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In war any death is one too many. But sometimes you just have to defend yourself. Such is the case of the US in Iraq today and also the case of Israel during the past half century. One of the ways people try to delegitimize Israel is to point out how bloody the conflict between Israel and her Arab neighbors has been. Putting aside the fact that if the Arabs wanted to have Peace, they could have had it in 1948 and ever since, when you look at the numbers, the Arab Israeli conflict has been relatively tame (thank God). Even more startling is the fact that….

some 11,000,000 Muslims have been violently killed since 1948, of which 35,000, or 0.3 percent, died during the sixty years of fighting Israel, or just 1 out of every 315 Muslim fatalities. In contrast, over 90 percent of the 11 million who perished were killed by fellow Muslims.

In the scope of World conflicts the Arab Israeli one is relatively minor. Its only reason for the attention that it does receive is the Arab dominance of international organizations and the strategic value of Israel to the United States.

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Arab-Israeli Fatalities Rank 49th

by Gunnar Heinsohn and Daniel Pipes
October 8, 2007 The Arab-Israeli conflict is often said, not just by extremists, to be the world’s most dangerous conflict – and, accordingly, Israel is judged the world’s most belligerent country. For example, British prime minister Tony Blair told the U.S. Congress in July 2003 that “Terrorism will not be defeated without peace in the Middle East between Israel and Palestine. Here it is that the poison is incubated. Here it is that the extremist is able to confuse in the mind of a frighteningly large number of people the case for a Palestinian state and the destruction of Israel.” This viewpoint leads many Europeans, among others, to see Israel as the most menacing country on earth. But is this true? It flies in the face of the well-known pattern that liberal democracies do not aggress; plus, it assumes, wrongly, that the Arab-Israeli conflict is among the most costly in terms of lives lost. To place the Arab-Israeli fatalities in their proper context, one of the two co-authors, Gunnar Heinsohn, has compiled statistics to rank conflicts since 1950 by the number of human deaths incurred. Note how far down the list is the entry in bold type.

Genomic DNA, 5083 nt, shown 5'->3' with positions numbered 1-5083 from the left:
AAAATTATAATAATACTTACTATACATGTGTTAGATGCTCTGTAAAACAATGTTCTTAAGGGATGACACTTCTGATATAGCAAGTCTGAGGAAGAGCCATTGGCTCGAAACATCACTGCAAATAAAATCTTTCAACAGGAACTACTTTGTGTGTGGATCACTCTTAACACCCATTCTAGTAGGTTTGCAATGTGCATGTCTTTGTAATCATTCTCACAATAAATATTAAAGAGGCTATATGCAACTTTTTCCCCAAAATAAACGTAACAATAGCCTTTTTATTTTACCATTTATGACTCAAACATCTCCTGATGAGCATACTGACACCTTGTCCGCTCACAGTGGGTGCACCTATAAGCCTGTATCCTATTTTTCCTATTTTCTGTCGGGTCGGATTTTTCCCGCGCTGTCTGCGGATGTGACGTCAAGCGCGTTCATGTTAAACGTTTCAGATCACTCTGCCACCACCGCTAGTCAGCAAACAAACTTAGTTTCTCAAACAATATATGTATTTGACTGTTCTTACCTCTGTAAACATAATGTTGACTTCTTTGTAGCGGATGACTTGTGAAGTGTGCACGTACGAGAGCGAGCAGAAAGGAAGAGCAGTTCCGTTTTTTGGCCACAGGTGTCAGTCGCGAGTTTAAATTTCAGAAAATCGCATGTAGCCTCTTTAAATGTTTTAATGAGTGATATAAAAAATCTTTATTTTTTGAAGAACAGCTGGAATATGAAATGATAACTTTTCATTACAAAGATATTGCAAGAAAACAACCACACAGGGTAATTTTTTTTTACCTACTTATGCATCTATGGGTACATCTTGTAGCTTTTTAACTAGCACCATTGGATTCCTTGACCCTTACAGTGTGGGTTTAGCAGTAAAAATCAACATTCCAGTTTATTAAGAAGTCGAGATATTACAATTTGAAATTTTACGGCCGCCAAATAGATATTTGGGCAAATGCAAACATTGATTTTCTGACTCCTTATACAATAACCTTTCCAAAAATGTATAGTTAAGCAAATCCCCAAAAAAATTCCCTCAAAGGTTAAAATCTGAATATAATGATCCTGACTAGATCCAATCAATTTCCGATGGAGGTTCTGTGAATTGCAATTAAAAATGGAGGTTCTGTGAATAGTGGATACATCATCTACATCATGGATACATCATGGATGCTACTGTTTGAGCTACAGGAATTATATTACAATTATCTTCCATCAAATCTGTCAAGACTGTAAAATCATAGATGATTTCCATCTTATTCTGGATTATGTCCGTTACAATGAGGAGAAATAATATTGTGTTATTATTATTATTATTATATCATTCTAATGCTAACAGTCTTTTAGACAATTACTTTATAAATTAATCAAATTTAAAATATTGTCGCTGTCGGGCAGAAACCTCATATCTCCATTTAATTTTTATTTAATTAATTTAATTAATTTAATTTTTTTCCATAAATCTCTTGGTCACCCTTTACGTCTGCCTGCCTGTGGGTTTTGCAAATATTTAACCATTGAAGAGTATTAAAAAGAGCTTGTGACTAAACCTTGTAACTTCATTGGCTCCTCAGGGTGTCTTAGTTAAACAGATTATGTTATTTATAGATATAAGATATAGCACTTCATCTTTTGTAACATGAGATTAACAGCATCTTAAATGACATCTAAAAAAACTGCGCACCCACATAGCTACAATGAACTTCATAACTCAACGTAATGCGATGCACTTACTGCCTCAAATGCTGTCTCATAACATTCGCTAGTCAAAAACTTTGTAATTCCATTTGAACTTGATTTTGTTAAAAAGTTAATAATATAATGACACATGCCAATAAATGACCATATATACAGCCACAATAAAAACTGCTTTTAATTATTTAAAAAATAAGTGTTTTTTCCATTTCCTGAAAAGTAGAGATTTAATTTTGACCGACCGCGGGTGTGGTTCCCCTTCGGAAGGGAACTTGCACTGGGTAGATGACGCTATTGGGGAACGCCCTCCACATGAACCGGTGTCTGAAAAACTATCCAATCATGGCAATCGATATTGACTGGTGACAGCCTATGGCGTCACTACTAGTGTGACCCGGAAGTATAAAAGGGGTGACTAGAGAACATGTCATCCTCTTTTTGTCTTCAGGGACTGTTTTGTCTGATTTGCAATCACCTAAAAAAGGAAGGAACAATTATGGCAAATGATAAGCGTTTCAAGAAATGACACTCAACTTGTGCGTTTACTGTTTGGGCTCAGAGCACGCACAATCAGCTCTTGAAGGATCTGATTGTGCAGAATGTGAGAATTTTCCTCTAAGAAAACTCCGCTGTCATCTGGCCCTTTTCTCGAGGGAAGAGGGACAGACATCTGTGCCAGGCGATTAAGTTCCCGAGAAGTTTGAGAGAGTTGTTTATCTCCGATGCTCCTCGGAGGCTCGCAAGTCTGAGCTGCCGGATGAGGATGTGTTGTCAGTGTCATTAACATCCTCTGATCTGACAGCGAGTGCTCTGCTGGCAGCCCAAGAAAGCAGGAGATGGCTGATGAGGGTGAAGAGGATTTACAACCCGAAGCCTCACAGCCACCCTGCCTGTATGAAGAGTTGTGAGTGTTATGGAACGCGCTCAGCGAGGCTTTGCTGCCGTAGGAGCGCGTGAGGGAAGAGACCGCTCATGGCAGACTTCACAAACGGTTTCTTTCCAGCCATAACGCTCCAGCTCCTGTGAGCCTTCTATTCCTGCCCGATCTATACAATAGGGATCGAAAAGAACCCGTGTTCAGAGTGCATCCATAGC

Conflicts since 1950 with over 10,000 Fatalities*

1 40,000,000 Red China, 1949-76 (outright killing, manmade famine, Gulag)
2 10,000,000 Soviet Bloc: late Stalinism, 1950-53; post-Stalinism, to 1987 (mostly Gulag)
3 4,000,000 Ethiopia, 1962-92: Communists, artificial hunger, genocides
4 3,800,000 Zaire (Congo-Kinshasa): 1967-68; 1977-78; 1992-95; 1998-present
5 2,800,000 Korean war, 1950-53
6 1,900,000 Sudan, 1955-72; 1983-2006 (civil wars, genocides)
7 1,870,000 Cambodia: Khmer Rouge 1975-79; civil war 1978-91
8 1,800,000 Vietnam War, 1954-75
9 1,800,000 Afghanistan: Soviet and internecine killings, Taliban 1980-2001
10 1,250,000 West Pakistan massacres in East Pakistan (Bangladesh 1971)
11 1,100,000 Nigeria, 1966-79 (Biafra); 1993-present
12 1,100,000 Mozambique, 1964-70 (30,000) + after retreat of Portugal 1976-92
13 1,000,000 Iran-Iraq-War, 1980-88
14 900,000 Rwanda genocide, 1994
15 875,000 Algeria: against France 1954-62 (675,000); between Islamists and the government 1991-2006 (200,000)
16 850,000 Uganda, 1971-79; 1981-85; 1994-present
17 650,000 Indonesia: Marxists 1965-66 (450,000); East Timor, Papua, Aceh etc, 1969-present (200,000)
18 580,000 Angola: war against Portugal 1961-72 (80,000); after Portugal’s retreat (1972-2002)
19 500,000 Brazil against its Indians, up to 1999
20 430,000 Vietnam, after the war ended in 1975 (own people; boat refugees)
21 400,000 Indochina: against France, 1945-54
22 400,000 Burundi, 1959-present (Tutsi/Hutu)
23 400,000 Somalia, 1991-present
24 400,000 North Korea up to 2006 (own people)
25 300,000 Kurds in Iraq, Iran, Turkey, 1980s-1990s
26 300,000 Iraq, 1970-2003 (Saddam against minorities)